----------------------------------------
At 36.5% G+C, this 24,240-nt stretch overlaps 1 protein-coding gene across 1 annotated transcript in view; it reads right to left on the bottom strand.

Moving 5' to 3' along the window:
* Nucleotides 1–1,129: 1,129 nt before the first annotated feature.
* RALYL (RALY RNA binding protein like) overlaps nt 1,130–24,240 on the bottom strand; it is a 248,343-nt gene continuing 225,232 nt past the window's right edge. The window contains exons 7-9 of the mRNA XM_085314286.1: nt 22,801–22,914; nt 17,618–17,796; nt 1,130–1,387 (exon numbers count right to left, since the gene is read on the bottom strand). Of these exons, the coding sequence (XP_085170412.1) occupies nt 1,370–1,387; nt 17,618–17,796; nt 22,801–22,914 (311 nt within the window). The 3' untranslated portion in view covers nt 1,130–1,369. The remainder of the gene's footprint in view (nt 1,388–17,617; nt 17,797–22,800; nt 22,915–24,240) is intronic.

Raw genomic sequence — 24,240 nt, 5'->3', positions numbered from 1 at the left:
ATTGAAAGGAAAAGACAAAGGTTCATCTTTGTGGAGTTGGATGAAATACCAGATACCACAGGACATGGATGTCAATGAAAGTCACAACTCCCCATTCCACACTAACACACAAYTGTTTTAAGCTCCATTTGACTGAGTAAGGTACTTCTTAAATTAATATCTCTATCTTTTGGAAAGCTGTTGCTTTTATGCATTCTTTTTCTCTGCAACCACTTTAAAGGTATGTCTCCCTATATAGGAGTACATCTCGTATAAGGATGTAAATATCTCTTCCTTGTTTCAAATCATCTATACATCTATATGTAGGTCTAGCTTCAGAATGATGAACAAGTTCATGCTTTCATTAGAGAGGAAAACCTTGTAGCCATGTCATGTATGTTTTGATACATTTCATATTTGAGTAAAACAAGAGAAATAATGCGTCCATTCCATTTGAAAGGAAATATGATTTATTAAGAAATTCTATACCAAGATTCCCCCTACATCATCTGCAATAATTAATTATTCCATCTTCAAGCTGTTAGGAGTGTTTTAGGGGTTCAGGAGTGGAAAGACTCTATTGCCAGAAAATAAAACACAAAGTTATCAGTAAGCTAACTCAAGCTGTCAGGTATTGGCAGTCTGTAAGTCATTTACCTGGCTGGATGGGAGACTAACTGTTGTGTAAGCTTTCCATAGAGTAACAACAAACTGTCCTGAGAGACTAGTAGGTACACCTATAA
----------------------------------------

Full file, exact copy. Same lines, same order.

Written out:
At 36.5% G+C, this 24,240-nt stretch overlaps 1 protein-coding gene across 1 annotated transcript in view; it reads right to left on the bottom strand.

Moving 5' to 3' along the window:
* Nucleotides 1–1,129: 1,129 nt before the first annotated feature.
* RALYL (RALY RNA binding protein like) overlaps nt 1,130–24,240 on the bottom strand; it is a 248,343-nt gene continuing 225,232 nt past the window's right edge. The window contains exons 7-9 of the mRNA XM_085314286.1: nt 22,801–22,914; nt 17,618–17,796; nt 1,130–1,387 (exon numbers count right to left, since the gene is read on the bottom strand). Of these exons, the coding sequence (XP_085170412.1) occupies nt 1,370–1,387; nt 17,618–17,796; nt 22,801–22,914 (311 nt within the window). The 3' untranslated portion in view covers nt 1,130–1,369. The remainder of the gene's footprint in view (nt 1,388–17,617; nt 17,797–22,800; nt 22,915–24,240) is intronic.

Raw genomic sequence — 24,240 nt, 5'->3', positions numbered from 1 at the left:
ATTGAAAGGAAAAGACAAAGGTTCATCTTTGTGGAGTTGGATGAAATACCAGATACCACAGGACATGGATGTCAATGAAAGTCACAACTCCCCATTCCACACTAACACACAAYTGTTTTAAGCTCCATTTGACTGAGTAAGGTACTTCTTAAATTAATATCTCTATCTTTTGGAAAGCTGTTGCTTTTATGCATTCTTTTTCTCTGCAACCACTTTAAAGGTATGTCTCCCTATATAGGAGTACATCTCGTATAAGGATGTAAATATCTCTTCCTTGTTTCAAATCATCTATACATCTATATGTAGGTCTAGCTTCAGAATGATGAACAAGTTCATGCTTTCATTAGAGAGGAAAACCTTGTAGCCATGTCATGTATGTTTTGATACATTTCATATTTGAGTAAAACAAGAGAAATAATGCGTCCATTCCATTTGAAAGGAAATATGATTTATTAAGAAATTCTATACCAAGATTCCCCCTACATCATCTGCAATAATTAATTATTCCATCTTCAAGCTGTTAGGAGTGTTTTAGGGGTTCAGGAGTGGAAAGACTCTATTGCCAGAAAATAAAACACAAAGTTATCAGTAAGCTAACTCAAGCTGTCAGGTATTGGCAGTCTGTAAGTCATTTACCTGGCTGGATGGGAGACTAACTGTTGTGTAAGCTTTCCATAGAGTAACAACAAACTGTCCTGAGAGACTAGTAGGTACACCTATAA